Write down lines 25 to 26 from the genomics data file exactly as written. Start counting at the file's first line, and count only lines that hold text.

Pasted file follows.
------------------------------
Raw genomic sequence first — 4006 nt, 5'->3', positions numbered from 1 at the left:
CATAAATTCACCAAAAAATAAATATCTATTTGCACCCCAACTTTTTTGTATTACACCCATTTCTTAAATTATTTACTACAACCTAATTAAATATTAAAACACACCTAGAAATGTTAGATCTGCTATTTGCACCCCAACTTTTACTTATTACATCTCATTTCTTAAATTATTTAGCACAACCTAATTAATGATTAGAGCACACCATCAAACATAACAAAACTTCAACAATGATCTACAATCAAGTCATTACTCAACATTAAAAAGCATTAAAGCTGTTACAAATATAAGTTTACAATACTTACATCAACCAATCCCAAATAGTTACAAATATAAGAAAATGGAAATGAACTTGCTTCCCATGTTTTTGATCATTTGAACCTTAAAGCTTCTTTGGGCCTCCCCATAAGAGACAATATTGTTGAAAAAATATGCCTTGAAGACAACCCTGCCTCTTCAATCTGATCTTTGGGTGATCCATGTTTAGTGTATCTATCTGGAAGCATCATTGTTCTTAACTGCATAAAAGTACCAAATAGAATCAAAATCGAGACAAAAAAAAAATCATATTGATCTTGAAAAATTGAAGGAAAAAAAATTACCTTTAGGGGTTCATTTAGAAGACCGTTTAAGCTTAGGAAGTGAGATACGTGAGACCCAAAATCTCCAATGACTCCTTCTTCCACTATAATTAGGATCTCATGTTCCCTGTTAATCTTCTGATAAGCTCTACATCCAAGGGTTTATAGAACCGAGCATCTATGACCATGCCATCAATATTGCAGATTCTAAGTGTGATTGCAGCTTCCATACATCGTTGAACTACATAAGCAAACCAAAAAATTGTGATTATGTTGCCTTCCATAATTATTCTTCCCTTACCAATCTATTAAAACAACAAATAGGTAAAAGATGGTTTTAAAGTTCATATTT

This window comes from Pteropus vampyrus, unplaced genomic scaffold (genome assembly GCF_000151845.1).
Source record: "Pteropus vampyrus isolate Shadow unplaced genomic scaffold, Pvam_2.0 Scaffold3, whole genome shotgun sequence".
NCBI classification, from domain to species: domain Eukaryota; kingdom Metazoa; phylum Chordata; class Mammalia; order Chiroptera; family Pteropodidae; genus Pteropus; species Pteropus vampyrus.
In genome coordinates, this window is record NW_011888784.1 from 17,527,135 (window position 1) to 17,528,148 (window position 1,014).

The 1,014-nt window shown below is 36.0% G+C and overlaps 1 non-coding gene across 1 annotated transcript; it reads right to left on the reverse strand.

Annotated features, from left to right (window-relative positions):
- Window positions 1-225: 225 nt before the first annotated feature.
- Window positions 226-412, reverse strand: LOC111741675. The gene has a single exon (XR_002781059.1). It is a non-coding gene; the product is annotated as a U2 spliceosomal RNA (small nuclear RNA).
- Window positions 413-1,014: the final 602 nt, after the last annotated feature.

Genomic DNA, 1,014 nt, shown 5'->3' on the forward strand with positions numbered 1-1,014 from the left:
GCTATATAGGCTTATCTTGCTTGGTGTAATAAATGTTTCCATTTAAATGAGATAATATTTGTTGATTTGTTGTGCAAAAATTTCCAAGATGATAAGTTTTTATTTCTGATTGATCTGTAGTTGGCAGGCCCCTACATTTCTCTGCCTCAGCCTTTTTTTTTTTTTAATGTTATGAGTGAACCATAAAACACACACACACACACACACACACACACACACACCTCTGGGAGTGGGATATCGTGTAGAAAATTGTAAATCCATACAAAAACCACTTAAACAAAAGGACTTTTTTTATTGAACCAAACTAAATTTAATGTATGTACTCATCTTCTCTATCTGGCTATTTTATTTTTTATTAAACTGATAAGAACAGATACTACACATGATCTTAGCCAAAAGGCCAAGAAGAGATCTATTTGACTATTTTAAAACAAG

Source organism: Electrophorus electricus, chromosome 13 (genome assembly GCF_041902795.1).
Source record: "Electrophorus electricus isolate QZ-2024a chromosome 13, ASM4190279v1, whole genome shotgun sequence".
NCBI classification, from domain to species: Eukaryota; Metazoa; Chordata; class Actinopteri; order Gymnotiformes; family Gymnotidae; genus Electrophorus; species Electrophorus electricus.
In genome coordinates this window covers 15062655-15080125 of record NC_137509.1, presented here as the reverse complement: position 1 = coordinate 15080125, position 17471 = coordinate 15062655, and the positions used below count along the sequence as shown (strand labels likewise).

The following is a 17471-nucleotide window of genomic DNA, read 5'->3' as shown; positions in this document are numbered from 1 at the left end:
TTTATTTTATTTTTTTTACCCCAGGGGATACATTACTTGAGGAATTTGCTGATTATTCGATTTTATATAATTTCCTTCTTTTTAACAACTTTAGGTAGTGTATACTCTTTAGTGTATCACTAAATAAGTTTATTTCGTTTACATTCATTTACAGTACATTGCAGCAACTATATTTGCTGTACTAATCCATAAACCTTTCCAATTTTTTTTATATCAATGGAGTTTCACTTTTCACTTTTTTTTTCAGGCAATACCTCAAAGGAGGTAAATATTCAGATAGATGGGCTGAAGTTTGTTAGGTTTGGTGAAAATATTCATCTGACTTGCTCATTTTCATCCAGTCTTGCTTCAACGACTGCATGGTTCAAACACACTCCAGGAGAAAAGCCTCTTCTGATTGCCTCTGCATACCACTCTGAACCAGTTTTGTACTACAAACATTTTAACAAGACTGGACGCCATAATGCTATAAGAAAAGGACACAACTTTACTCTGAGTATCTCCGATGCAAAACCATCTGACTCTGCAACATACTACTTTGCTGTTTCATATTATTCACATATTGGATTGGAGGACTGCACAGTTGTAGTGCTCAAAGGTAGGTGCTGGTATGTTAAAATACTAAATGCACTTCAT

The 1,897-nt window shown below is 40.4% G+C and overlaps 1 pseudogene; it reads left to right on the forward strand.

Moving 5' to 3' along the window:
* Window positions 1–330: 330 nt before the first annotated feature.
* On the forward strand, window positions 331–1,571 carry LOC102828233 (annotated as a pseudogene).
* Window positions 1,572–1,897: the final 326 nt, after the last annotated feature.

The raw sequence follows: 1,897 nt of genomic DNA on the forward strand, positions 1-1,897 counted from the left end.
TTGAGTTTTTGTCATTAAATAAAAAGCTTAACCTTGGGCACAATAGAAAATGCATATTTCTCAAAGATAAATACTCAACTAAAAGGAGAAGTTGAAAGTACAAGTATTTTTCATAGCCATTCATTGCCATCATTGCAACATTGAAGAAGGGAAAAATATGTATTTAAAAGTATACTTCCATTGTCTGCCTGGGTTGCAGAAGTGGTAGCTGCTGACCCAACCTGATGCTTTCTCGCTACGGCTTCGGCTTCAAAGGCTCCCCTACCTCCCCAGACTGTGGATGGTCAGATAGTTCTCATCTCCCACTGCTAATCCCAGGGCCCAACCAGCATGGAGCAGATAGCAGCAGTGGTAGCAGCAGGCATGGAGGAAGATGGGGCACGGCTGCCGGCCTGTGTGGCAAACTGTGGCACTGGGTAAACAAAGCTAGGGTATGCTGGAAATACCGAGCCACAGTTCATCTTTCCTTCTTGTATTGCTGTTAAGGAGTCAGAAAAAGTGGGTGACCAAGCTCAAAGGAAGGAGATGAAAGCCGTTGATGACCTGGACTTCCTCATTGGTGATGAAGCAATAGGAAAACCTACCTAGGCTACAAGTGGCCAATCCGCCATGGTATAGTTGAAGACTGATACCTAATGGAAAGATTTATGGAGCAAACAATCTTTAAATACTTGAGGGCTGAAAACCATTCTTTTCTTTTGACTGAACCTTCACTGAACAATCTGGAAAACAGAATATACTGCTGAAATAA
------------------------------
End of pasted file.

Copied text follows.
The raw sequence follows: 1,897 nt of genomic DNA on the forward strand, positions 1-1,897 counted from the left end.
TTGAGTTTTTGTCATTAAATAAAAAGCTTAACCTTGGGCACAATAGAAAATGCATATTTCTCAAAGATAAATACTCAACTAAAAGGAGAAGTTGAAAGTACAAGTATTTTTCATAGCCATTCATTGCCATCATTGCAACATTGAAGAAGGGAAAAATATGTATTTAAAAGTATACTTCCATTGTCTGCCTGGGTTGCAGAAGTGGTAGCTGCTGACCCAACCTGATGCTTTCTCGCTACGGCTTCGGCTTCAAAGGCTCCCCTACCTCCCCAGACTGTGGATGGTCAGATAGTTCTCATCTCCCACTGCTAATCCCAGGGCCCAACCAGCATGGAGCAGATAGCAGCAGTGGTAGCAGCAGGCATGGAGGAAGATGGGGCACGGCTGCCGGCCTGTGTGGCAAACTGTGGCACTGGGTAAACAAAGCTAGGGTATGCTGGAAATACCGAGCCACAGTTCATCTTTCCTTCTTGTATTGCTGTTAAGGAGTCAGAAAAAGTGGGTGACCAAGCTCAAAGGAAGGAGATGAAAGCCGTTGATGACCTGGACTTCCTCATTGGTGATGAAGCAATAGGAAAACCTACCTAGGCTACAAGTGGCCAATCCGCCATGGTATAGTTGAAGACTGATACCTAATGGAAAGATTTATGGAGCAAACAATCTTTAAATACTTGAGGGCTGAAAACCATTCTTTTCTTTTGACTGAACCTTCACTGAACAATCTGGAAAACAGAATATACTGCTGAAATAA